Study finds Somalis in Mogadishu feel more optimistic

Global Business

Somalia’s government hopes to produce oil within six years as it recovers from two decades of civil war. The country has long been at the mercy of Islamic militants, but the tides may be turning. CCTV America’s Owen Fairclough reports.

Many are beginning to embrace a fragile peace after more than 20 years of violence and instability.

Somalias in Mogadishu are feeling much safer and more optimistic about security there, according to a recent survey analyzed by the Heritage Institute of Policy Studies, a research institute in Somalia.

The survey was conducted by the Observatory of Conflict and Violence Prevention in Somalia which polled 1,664 people across Mogadishu’s 17 districts between February-March 2014. The Heritage Institute of Policy Studies prepared a policy brief based on the survey’s findings.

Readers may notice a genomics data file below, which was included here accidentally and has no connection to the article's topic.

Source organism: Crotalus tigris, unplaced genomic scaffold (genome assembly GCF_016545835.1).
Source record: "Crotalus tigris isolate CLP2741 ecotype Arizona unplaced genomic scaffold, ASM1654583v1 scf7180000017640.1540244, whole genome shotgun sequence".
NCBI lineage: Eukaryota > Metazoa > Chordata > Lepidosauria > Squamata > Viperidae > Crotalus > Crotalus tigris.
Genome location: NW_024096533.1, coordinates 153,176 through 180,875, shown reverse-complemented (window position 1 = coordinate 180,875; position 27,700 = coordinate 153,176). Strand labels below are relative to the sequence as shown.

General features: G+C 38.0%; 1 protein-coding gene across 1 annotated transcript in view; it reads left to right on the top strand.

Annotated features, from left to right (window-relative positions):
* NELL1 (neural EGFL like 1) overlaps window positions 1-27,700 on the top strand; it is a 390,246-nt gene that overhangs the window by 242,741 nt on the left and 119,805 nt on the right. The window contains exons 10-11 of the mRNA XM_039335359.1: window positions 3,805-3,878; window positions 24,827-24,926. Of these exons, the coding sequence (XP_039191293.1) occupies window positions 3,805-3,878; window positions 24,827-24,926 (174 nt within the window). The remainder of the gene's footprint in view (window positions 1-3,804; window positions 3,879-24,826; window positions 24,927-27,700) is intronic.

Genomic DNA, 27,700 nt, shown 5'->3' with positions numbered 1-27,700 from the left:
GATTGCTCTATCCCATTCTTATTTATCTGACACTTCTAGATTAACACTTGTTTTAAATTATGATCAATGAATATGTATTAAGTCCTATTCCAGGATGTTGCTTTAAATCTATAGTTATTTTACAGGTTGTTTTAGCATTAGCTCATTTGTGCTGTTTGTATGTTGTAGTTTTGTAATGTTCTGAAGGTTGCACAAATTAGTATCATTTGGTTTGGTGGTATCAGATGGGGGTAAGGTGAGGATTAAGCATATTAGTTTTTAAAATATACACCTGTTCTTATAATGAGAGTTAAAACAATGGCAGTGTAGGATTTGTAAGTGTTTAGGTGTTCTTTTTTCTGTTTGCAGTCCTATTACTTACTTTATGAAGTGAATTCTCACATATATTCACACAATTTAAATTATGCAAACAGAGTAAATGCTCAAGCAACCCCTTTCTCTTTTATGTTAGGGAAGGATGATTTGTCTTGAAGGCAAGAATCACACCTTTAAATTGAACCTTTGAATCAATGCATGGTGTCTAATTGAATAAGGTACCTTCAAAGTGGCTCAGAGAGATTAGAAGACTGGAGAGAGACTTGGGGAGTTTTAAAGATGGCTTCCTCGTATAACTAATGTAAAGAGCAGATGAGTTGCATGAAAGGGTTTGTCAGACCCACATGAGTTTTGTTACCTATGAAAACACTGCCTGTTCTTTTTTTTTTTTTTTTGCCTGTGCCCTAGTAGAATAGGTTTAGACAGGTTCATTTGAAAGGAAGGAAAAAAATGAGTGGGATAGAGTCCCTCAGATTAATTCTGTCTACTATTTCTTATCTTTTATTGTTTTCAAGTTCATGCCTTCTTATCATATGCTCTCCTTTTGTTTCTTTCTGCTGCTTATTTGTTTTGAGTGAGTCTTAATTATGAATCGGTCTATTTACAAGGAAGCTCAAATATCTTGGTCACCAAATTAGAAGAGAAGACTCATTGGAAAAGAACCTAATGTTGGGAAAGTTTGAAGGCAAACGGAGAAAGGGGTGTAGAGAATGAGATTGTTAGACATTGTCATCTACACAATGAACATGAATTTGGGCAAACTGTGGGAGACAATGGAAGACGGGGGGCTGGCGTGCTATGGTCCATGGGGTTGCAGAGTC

The Al-Qaeda-linked terror group Al-Shebab was forced out of Mogadishu in 2011, but they still stage frequent attacks in the city and control many rural areas. However for many Somalis, this remains a marked improvement compared to past decades of violence.

Follow Owen Fairclough on Twitter @cloughieDC